In oncology, tumor spheroids are commonly used as an in vitro assay for investigating how different cancer cell lines respond to therapeutics. They have become popular mostly because of how spheroids grow, with the tumor cells consuming the oxygen and nutrients within the culture medium, causing localized cell proliferation at the boundary of the spheroid.

Cells at the spheroid’s center become hypoxic as the spheroid grows and eventually dies, creating a necrotic core. The localized proliferation of tumor cells at the surface creates pressure that generates a cellular flow of tumor cells originating at the tumor’s edge and moving towards the core. Studies have shown that this flow allows inert microspheres to enter the tumor spheroids at the surface.

In a 2020 study, scientists re-assessed this model using an off-lattice hybrid agent-based model and attempted to define to what extent these microspheres could be used to describe the kinetic parameters associated with the tumor spheroids.

The researchers found that differing rates of tumor cell proliferation and hypoxia sensitivity can create spheroids that have similar bulk growth dynamics but very different compositions internally. The team used their evidence to produce a model that could be used to infer spheroid composition and parameters related to tumor cell lines and highlight the inefficacy of previous models that relied on calculating individual microbead trajectories.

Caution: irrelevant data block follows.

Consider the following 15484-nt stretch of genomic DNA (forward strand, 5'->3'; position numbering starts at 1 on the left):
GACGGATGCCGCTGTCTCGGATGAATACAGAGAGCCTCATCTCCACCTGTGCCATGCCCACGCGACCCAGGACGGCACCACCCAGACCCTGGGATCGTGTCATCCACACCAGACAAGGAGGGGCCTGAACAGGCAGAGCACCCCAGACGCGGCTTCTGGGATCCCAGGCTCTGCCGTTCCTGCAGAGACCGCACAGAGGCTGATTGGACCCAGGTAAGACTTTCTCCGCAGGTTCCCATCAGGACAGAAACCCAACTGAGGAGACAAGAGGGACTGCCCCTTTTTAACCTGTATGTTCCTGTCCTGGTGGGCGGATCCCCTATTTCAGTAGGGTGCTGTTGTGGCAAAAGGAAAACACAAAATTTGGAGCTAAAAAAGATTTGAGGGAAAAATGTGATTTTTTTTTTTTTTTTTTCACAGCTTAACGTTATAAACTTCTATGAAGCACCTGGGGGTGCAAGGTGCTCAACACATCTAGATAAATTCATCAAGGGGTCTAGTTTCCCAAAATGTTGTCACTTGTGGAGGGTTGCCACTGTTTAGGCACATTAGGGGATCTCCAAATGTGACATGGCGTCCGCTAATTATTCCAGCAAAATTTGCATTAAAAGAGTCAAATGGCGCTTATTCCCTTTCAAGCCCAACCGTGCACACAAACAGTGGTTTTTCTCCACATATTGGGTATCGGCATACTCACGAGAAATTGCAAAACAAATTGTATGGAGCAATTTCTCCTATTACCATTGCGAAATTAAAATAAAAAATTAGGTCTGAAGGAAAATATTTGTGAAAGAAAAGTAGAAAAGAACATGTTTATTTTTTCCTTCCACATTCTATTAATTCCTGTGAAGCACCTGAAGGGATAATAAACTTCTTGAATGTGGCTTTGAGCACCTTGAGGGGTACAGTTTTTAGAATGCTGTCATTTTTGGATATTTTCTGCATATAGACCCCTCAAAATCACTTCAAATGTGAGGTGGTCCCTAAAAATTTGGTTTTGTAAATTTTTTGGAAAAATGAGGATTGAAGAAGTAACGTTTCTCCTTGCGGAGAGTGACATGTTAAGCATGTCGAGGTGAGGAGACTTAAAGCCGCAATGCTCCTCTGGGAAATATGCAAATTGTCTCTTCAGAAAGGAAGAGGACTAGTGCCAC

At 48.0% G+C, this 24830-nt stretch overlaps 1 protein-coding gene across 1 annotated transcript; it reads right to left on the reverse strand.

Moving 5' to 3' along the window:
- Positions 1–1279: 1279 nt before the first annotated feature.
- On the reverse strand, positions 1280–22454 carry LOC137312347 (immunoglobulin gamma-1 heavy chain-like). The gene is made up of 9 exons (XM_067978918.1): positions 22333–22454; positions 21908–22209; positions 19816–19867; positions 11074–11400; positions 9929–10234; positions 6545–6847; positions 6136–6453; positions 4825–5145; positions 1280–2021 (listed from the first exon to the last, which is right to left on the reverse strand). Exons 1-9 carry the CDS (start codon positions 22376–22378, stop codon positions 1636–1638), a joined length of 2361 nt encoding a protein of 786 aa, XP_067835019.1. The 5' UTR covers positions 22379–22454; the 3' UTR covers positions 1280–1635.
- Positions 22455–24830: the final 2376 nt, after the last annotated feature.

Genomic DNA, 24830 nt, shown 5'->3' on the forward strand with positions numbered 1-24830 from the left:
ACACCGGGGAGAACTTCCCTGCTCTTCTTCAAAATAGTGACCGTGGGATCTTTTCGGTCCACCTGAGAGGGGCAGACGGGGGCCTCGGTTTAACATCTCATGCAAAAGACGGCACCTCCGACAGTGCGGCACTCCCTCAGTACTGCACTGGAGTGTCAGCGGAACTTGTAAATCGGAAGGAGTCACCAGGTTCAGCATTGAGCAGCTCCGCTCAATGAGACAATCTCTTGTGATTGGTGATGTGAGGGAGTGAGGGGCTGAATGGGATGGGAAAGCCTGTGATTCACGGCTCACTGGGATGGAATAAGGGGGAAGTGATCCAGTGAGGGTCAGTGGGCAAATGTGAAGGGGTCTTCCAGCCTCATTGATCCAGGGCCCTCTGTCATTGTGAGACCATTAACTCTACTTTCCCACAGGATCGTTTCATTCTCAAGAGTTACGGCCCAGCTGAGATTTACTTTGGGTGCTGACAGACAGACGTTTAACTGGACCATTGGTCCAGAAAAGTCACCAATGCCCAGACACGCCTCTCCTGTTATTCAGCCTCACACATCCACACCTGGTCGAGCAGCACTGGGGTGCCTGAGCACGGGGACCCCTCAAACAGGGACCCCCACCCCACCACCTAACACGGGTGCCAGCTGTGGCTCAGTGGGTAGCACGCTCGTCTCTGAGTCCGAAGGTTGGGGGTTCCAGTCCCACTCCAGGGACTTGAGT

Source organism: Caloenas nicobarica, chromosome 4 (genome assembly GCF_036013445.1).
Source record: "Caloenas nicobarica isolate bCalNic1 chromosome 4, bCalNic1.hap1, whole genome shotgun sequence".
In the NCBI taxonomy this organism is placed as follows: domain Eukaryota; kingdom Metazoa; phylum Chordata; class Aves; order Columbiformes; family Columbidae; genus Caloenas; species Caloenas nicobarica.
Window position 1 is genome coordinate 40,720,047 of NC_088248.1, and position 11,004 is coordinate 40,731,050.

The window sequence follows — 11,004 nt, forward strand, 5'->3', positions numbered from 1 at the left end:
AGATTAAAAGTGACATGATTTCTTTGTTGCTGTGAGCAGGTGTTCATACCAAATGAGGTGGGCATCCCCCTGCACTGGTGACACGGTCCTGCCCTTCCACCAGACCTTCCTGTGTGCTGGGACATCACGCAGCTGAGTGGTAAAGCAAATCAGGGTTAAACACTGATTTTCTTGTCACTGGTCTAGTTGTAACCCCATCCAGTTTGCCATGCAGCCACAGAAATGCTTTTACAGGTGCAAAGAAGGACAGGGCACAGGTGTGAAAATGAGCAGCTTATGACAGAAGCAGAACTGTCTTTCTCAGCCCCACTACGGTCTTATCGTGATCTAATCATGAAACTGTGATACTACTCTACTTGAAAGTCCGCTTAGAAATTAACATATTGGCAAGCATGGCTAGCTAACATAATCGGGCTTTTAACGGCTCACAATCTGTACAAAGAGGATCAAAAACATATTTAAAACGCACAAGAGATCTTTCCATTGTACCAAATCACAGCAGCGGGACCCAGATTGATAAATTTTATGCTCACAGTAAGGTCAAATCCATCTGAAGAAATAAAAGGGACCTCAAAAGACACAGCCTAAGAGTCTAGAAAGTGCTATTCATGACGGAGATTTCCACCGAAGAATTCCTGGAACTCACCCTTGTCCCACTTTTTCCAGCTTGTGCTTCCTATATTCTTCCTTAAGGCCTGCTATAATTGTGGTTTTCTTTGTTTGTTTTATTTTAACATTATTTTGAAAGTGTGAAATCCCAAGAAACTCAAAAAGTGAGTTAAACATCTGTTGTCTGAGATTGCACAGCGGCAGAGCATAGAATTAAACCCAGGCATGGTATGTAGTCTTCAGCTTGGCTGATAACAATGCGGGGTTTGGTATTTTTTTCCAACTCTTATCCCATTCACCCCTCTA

Mathematical Models for Cell Migration with Real-Time Cell Cycle Dynamics


Further Reading

Last Updated: Jun 2, 2021

Sarah Moore

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Sarah Moore

After studying Psychology and then Neuroscience, Sarah quickly found her enjoyment for researching and writing research papers; turning to a passion to connect ideas with people through writing.